If you can remove the FG furniture modules, get rid of every bit of subfloor above the fiberglass belly. I found mine to be affixed with resin, but given how you've described the condition of yours, I'm guessing you'll be able to pull it off relatively easily. A "multi-tool" like the Fein MultiMaster will make the job go even quicker. In any case, get rid of all the old material, and sand away residual resin or debris as necessary.
Ironically, because the PP is built with two fully molded "hemispheres"—the bottom shell creates a bathtub, trapping any water inside. (It's possible that the added weight
of water and the soggy subfloor in yours distorted the fiberglass belly over the years.) So as you make your repairs, you must ensure that there are no leaks
from above or penetrations from below. There should be 8-10 fasteners holding your shell onto your frame. These are no doubt rusted beyond recognition but you'll want to cut any remnants of these away. (Obviously, once free, you have the option of jacking the shell up and off the frame. The frame is most likely to be pretty rusty too.)
I would use a decent 5/8" plywood throughout to replace your original floor. (Definitely, jack up the sagging underbelly to make it as flat as possible.) When I do a restoration, after any necessary repairs and a thorough prep, I coat the fiberglass interior with fresh resin or a two-part epoxy paint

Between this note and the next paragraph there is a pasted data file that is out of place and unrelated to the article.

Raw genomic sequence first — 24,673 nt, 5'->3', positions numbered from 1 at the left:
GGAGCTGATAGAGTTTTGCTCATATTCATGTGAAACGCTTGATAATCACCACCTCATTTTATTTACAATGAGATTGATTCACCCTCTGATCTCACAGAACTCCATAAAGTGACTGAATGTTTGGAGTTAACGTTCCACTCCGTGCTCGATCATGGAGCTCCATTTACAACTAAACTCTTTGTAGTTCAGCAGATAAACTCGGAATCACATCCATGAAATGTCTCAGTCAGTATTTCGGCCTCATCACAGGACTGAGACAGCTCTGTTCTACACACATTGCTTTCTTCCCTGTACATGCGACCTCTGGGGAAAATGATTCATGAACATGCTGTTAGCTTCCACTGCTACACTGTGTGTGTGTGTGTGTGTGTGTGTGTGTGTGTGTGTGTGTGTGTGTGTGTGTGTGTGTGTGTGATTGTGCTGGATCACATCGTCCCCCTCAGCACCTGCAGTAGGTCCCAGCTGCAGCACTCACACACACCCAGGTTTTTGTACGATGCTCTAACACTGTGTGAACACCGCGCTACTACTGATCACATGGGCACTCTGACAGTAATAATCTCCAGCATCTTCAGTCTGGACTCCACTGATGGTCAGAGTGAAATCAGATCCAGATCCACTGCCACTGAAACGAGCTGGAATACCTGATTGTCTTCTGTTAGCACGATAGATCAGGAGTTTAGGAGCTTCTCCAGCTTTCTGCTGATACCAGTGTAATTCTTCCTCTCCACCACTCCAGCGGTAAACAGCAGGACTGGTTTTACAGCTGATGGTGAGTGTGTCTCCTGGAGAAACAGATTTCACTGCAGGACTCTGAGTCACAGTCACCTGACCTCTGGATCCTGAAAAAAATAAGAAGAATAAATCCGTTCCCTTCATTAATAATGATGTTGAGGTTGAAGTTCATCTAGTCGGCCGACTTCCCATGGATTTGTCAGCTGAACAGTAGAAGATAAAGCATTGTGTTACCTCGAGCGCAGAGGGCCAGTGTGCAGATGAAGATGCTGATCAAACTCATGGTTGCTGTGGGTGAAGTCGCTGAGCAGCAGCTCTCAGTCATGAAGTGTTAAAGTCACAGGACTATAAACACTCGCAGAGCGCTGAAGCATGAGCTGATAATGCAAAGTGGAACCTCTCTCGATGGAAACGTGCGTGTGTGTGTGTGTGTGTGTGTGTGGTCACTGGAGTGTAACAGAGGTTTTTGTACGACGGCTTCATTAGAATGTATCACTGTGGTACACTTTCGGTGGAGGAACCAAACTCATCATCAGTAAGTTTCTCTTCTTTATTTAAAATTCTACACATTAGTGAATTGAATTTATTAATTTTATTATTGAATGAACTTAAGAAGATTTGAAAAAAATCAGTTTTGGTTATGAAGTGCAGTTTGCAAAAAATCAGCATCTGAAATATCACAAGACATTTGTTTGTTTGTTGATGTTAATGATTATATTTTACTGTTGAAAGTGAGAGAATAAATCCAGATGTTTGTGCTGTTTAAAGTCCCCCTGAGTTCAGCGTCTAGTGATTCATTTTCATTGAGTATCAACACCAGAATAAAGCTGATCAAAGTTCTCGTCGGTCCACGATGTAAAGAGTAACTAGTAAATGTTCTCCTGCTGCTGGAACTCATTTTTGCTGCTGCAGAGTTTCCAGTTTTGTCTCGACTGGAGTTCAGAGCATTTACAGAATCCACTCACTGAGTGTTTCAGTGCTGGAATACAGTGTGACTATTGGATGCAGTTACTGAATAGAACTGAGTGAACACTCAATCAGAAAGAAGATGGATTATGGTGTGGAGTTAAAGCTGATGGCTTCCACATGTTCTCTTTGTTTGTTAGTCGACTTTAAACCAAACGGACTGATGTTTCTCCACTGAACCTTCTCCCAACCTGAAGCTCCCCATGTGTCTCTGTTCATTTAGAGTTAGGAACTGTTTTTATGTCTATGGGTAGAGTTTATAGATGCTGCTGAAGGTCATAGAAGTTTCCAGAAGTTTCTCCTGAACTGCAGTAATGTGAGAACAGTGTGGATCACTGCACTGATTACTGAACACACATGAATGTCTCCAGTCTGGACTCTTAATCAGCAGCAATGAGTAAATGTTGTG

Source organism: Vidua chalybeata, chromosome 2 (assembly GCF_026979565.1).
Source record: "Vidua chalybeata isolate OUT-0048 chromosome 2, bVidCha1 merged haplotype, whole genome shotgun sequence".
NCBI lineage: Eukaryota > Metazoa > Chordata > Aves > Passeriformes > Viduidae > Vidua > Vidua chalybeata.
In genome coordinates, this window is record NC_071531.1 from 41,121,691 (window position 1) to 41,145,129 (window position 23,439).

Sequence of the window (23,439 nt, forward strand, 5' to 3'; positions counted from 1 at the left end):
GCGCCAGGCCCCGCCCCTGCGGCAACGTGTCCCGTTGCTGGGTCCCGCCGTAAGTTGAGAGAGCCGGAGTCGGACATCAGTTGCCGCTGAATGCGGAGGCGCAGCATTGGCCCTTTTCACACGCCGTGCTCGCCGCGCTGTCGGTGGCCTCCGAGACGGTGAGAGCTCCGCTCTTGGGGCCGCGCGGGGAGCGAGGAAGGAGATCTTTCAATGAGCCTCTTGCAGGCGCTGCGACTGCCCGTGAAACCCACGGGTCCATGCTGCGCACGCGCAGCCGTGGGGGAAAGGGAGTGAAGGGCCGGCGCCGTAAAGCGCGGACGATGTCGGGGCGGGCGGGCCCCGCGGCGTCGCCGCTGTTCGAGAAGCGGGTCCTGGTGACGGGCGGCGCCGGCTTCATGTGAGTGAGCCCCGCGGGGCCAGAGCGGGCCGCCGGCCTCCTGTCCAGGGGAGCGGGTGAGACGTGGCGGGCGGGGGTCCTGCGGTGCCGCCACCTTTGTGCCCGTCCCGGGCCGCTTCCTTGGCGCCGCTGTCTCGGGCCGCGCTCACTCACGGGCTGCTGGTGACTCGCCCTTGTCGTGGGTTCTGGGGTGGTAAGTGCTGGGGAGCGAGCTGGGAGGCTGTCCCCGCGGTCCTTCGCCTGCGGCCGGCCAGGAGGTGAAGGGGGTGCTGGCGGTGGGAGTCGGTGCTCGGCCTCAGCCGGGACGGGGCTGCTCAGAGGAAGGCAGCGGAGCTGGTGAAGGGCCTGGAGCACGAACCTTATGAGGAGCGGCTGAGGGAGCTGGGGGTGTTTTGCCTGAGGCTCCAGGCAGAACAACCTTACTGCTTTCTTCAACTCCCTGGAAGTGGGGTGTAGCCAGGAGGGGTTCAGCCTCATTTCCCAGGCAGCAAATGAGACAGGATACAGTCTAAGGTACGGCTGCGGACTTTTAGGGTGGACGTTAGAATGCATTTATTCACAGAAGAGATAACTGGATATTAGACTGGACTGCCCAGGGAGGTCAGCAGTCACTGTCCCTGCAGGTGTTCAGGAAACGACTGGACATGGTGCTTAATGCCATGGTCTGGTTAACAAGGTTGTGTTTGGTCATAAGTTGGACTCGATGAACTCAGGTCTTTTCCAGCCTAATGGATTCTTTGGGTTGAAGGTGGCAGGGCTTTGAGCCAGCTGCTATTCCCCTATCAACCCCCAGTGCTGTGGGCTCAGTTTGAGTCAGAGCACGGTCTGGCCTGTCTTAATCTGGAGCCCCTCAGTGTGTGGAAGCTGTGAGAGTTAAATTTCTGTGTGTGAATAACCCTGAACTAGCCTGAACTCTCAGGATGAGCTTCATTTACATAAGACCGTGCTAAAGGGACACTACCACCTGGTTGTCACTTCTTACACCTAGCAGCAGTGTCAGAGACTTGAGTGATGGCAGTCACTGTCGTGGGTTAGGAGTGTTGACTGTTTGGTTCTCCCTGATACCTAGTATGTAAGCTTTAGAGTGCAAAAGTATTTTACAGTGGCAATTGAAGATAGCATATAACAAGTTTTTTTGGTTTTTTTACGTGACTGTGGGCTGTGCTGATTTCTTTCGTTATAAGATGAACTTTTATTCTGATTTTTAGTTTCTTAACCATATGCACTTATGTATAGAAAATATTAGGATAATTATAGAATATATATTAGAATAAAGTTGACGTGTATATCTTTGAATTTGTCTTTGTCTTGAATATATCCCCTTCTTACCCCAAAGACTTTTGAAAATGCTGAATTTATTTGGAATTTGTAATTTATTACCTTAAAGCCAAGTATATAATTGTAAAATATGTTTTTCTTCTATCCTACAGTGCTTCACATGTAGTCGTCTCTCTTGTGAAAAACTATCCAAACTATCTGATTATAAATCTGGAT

. I do the same thing to the replacement floor, coating all sides and the edges. (This is, admittedly, a bit of overkill since presumably there's no chance of water saturating the floor again. Right?)
If you manage to get the FG belly flat enough, you can use a good adhesive (I've had luck with Liquid Nails, for example) and glue your plywood down to the FG. Your 8-10 replacement hold-down fasteners should be enough to squeeze everything together. (You can coat your newly drilled holes with resin or epoxy before winding.) If you can't eliminate the sag, you may have to run screws from below, up through the FG and into your floor, to make things snug. Of course, you'll want to seal these holes and use stainless fasteners. If you are really ambitious, you could now "glass in" the floor along the edges to the shell walls.
Once your new subfloor is in and secure, it should be ready to re-install the furniture modules, as well as your new top flooring material.